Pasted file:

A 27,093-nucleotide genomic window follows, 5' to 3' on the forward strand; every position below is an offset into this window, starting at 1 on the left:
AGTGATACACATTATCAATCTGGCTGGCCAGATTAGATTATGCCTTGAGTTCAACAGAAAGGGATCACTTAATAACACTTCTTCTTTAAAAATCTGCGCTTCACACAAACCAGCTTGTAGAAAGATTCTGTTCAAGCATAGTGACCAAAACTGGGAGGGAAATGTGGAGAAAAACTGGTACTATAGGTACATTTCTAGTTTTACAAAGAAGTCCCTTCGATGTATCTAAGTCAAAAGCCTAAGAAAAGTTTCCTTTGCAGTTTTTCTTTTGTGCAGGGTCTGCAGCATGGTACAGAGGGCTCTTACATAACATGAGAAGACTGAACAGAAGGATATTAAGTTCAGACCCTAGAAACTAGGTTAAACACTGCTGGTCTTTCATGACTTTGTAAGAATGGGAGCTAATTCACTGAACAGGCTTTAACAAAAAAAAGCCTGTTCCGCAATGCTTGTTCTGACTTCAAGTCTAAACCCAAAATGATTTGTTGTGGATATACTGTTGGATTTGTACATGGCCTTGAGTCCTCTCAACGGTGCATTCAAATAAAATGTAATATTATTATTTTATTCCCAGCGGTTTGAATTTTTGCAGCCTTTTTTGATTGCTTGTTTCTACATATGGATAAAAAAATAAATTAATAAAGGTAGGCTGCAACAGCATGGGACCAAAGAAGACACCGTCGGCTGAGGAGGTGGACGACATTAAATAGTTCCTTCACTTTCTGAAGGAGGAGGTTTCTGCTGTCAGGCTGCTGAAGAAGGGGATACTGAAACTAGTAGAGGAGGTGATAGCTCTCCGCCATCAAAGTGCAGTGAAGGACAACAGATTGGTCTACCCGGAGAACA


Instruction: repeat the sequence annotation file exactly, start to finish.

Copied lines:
A 27,093-nucleotide genomic window follows, 5' to 3' on the forward strand; every position below is an offset into this window, starting at 1 on the left:
AGTGATACACATTATCAATCTGGCTGGCCAGATTAGATTATGCCTTGAGTTCAACAGAAAGGGATCACTTAATAACACTTCTTCTTTAAAAATCTGCGCTTCACACAAACCAGCTTGTAGAAAGATTCTGTTCAAGCATAGTGACCAAAACTGGGAGGGAAATGTGGAGAAAAACTGGTACTATAGGTACATTTCTAGTTTTACAAAGAAGTCCCTTCGATGTATCTAAGTCAAAAGCCTAAGAAAAGTTTCCTTTGCAGTTTTTCTTTTGTGCAGGGTCTGCAGCATGGTACAGAGGGCTCTTACATAACATGAGAAGACTGAACAGAAGGATATTAAGTTCAGACCCTAGAAACTAGGTTAAACACTGCTGGTCTTTCATGACTTTGTAAGAATGGGAGCTAATTCACTGAACAGGCTTTAACAAAAAAAAGCCTGTTCCGCAATGCTTGTTCTGACTTCAAGTCTAAACCCAAAATGATTTGTTGTGGATATACTGTTGGATTTGTACATGGCCTTGAGTCCTCTCAACGGTGCATTCAAATAAAATGTAATATTATTATTTTATTCCCAGCGGTTTGAATTTTTGCAGCCTTTTTTGATTGCTTGTTTCTACATATGGATAAAAAAATAAATTAATAAAGGTAGGCTGCAACAGCATGGGACCAAAGAAGACACCGTCGGCTGAGGAGGTGGACGACATTAAATAGTTCCTTCACTTTCTGAAGGAGGAGGTTTCTGCTGTCAGGCTGCTGAAGAAGGGGATACTGAAACTAGTAGAGGAGGTGATAGCTCTCCGCCATCAAAGTGCAGTGAAGGACAACAGATTGGTCTACCCGGAGAACA